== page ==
I’ll make this argument until I’m blue in the face (even though it’s probably much more accidental than with the intention to which I ascribe it), but I think (most) (good) shows have theses. “Parks and Rec?” People who work together improve each others’ lives. “This is Us”? We’re all part of a grand picture. So I think a good finale has to, at a minimum, honor what the show was trying to say.

Where some finales have failed is diverting from an original promise. “How I Met Your Mother” announced in its title (!) and first episode that Ted was searching for the titular mother. Fans (myself included) felt betrayed when that journey ended and he realized the search was ultimately for Robin. “LOST,” at its core, was a show about people who had been in a bad way, who came together under dire circumstances to survive and build a community. As I wrote in an early post for this blog, the finale betrayed the original premise because the actions on the island no longer mattered. It’s the same issue I have with “The Rise of Skywalker” – if Palpatine is magically alive, what Vader did in “Return of the Jedi” is robbed of its (redemptive) power.

Rewarding fans with a solid through-line to the end is the best way for a finale to go. Widely hailed as one of the best finales of all-time is “Six Feet Under,” because a show about death and a funeral home chose to show all of its main characters’ deaths. It’s a really creative idea, but most finales don’t need to think so cleverly. A show like “New Girl” wrapped up its final season with Jess and Nick getting married and the friends moving out of the loft; “Friends,” too, had the main apartment be vacated by Monica and Chandler (and their newborn twins). Both shows’ pilots were about a literal new girl moving in (Jess and Rachel), and both shows ended with people moving out.

When people talk about shows “sticking the landing,” it does’t require the finale to be the *best* episode of the show, just one that honors what’s come before. “The Leftovers” – a show that always involved a bit of mystery – ended with Nora telling Kevin either the most convoluted lie or detailed truth, but either way that was a show that had the premise of “If 2% of the world disappeared, how would the other 98% react?” and a thesis of “They’ll do it by making new communities and relationships.” It’s also a meditation on grief, and loss, and longing.

In writing, I realized that a lot of the shows that I’ve been thinking about have dealt with an idea of Community – even “Community”!

But it makes sense, right? A sitcom or drama usually deals with a core cast of characters who are together for various reasons (they’re family, the work together, they live near each other, etc.) And so when the last episode airs, there usually is a logical reason for that togetherness to end: someone’s moving away, the branch is closing, people have new jobs, and so on. The beauty of endings like “The Mary Tyler Moore Show” or Hawkeye flying away on “M*A*S*H” is that circumstances have justified why viewers will no longer be seeing their favorites week in and week out.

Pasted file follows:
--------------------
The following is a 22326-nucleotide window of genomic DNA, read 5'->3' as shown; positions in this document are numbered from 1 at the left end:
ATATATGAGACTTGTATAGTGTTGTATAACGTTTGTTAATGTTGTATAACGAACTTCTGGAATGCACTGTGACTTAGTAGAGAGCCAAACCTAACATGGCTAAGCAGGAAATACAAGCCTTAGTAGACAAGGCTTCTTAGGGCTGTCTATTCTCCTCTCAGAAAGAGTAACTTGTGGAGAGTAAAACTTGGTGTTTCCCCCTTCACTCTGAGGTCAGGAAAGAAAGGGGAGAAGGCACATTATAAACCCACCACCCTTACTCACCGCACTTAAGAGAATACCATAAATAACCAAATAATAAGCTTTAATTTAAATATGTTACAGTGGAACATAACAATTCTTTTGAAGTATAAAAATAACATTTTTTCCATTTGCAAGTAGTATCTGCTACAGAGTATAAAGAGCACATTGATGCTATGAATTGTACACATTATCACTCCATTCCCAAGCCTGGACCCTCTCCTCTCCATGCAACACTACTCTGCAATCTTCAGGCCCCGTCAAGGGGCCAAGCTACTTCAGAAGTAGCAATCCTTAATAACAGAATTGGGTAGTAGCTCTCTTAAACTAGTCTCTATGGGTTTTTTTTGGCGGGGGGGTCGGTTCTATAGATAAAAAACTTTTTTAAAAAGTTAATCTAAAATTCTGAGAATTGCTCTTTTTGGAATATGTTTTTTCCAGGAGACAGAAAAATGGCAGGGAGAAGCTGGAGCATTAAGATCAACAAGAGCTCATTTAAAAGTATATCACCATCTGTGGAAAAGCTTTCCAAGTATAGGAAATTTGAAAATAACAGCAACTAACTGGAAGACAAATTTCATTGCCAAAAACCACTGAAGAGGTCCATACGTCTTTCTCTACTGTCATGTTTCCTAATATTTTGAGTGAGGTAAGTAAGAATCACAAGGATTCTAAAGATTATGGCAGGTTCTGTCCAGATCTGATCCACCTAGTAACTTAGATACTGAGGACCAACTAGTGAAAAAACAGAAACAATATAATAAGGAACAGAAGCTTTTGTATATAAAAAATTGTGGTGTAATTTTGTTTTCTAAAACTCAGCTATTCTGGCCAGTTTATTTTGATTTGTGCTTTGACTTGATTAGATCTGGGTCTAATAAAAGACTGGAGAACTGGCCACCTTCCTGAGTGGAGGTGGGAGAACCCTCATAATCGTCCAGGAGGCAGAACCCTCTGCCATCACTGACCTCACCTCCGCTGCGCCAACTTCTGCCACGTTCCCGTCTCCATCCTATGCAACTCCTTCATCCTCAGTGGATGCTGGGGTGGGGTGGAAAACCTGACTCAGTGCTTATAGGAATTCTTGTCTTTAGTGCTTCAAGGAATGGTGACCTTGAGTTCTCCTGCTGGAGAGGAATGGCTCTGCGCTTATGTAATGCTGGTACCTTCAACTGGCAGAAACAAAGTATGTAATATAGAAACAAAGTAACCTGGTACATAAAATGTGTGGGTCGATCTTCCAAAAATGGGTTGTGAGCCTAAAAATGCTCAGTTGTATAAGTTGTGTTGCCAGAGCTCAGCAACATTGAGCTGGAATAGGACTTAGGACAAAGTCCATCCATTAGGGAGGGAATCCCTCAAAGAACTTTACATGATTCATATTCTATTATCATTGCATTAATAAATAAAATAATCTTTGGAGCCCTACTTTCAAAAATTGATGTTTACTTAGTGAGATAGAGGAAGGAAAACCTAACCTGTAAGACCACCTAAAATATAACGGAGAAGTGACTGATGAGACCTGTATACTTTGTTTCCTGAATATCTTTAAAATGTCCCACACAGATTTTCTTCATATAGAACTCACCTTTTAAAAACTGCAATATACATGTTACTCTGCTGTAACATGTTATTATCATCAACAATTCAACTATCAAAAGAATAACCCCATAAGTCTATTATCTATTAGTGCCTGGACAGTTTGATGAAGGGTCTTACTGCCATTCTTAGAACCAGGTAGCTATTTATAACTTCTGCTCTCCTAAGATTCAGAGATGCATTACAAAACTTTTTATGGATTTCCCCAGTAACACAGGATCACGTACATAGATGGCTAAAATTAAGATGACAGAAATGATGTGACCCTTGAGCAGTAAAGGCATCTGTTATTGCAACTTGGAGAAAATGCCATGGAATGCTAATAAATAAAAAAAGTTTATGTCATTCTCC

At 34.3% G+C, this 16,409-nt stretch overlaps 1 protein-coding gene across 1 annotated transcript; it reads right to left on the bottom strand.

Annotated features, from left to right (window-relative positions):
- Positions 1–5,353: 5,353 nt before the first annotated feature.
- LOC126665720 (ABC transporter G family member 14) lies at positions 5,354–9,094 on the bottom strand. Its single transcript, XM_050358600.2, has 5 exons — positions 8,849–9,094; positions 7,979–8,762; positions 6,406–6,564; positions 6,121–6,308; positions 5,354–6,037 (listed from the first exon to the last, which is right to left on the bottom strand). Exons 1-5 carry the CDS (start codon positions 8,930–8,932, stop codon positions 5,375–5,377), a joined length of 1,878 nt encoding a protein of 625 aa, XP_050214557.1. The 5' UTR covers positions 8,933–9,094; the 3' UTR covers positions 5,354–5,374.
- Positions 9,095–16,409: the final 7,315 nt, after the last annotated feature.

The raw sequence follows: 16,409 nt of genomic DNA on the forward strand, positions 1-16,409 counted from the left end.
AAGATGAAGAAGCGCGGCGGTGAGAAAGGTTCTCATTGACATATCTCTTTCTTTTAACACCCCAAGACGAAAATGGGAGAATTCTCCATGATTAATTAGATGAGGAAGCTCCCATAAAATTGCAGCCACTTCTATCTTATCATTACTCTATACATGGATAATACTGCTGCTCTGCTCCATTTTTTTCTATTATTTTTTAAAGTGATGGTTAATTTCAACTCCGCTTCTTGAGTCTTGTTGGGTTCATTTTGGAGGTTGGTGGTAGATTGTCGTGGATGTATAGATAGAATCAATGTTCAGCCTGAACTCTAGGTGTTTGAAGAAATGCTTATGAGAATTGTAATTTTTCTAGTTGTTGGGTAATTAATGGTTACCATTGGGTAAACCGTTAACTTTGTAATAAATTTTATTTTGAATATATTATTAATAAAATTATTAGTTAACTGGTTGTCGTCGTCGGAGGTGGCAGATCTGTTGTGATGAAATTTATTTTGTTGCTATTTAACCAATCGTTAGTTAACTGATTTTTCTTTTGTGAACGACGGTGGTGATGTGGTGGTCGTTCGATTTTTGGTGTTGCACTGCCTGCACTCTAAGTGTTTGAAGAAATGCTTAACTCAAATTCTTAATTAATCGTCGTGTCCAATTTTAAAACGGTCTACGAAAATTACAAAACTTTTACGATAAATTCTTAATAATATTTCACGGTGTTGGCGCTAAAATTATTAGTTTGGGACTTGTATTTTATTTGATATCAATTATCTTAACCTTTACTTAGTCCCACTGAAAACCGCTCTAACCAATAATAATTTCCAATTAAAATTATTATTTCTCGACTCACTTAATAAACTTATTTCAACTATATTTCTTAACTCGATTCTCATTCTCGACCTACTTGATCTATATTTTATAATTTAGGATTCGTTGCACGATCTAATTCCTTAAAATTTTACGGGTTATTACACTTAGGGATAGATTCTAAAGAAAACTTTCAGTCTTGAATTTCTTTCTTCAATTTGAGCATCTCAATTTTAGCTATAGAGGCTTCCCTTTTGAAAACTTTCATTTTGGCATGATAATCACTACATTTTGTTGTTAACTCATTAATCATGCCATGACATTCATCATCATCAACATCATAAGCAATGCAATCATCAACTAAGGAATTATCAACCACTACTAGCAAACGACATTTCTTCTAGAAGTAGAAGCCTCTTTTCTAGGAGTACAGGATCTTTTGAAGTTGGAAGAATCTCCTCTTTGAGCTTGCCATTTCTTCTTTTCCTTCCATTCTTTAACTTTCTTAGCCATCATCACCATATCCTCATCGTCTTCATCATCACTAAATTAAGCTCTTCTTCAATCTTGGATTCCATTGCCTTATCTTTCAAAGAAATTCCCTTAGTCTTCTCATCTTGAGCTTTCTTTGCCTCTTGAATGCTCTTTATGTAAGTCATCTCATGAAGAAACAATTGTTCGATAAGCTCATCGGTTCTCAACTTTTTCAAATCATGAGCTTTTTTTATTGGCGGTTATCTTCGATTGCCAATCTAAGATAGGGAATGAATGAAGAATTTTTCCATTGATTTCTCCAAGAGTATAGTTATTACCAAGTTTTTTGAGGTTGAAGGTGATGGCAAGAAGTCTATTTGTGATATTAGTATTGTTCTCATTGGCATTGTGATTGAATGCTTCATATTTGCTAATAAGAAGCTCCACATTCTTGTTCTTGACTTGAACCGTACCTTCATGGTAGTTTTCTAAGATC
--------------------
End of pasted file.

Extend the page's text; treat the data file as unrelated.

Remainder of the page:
Even in the finales that are circular or don’t offer definitive closure, there can be an ending that feels natural. I’m thinking especially of – and have mentioned before, even on this blog – the end of “Cheers” – Sam’s simply saying, “Sorry, we’re closed” is the pitch-perfect way to end a show about a bar.

The unspoken elephant in the room here is that basically every show is being rebooted now. The very idea of “finality” seems quaint, as impermanence and the zombie-fication of shows once thought long gone reigns supreme. So, what do we want from finales? Closure, sure. A sense that the characters we like are happy, and the ones we dislike aren’t? An honoring of the premise? Maybe it’s just that indescribable feeling, knowing that we’ve left characters at the right moment.

That’s why, in my opinion, “The West Wing” had the finale that felt the most *right.* The Bartlett presidency ended, the Santos one begun, the cycle began anew, our favorite players were in new roles, and the only thought on President Bartlett’s mind? “Tomorrow.”

Oscars 2020

Since I’ve already gone over who I would have nominated, I’m going to do a quick reaction post with who will win and, if applicable, any commentary on the category. Also, in the interest of providing some clarity regarding the choices below, I’m going to give away the game up top and let you know what my overarching theory is for this year. Some years (I’m thinking of, say, the 2000 Oscars), there isn’t a clear-cut front-runner, and so awards are meted out to a myriad of movies in the “important” categories. (Think of this as the opposite of something like “Silence of the Lambs” winning Actor, Actress, Director, Screenplay, and Picture). So I think that this year, Academy members are going to want to reward Parasite, and Tarantino, and Scorsese, and 1917. Let’s see how wrong or right I am once the broadcast is over.

Best Picture
1917 (Universal)
Ford v Ferrari (Fox)
The Irishman (Netflix)
Jojo Rabbit (Fox Searchlight)
Joker (Warner Bros.)
Little Women (Sony)
Marriage Story (Netflix)
Once Upon a Time in Hollywood (Sony)
Parasite (Neon)

Will win: 1917. It’s the best movie I saw last year and, as previously-noted, the preferential ballot means that a crowd-pleasing, at-least-everyone’s-second-or-third-favorite movie, will win.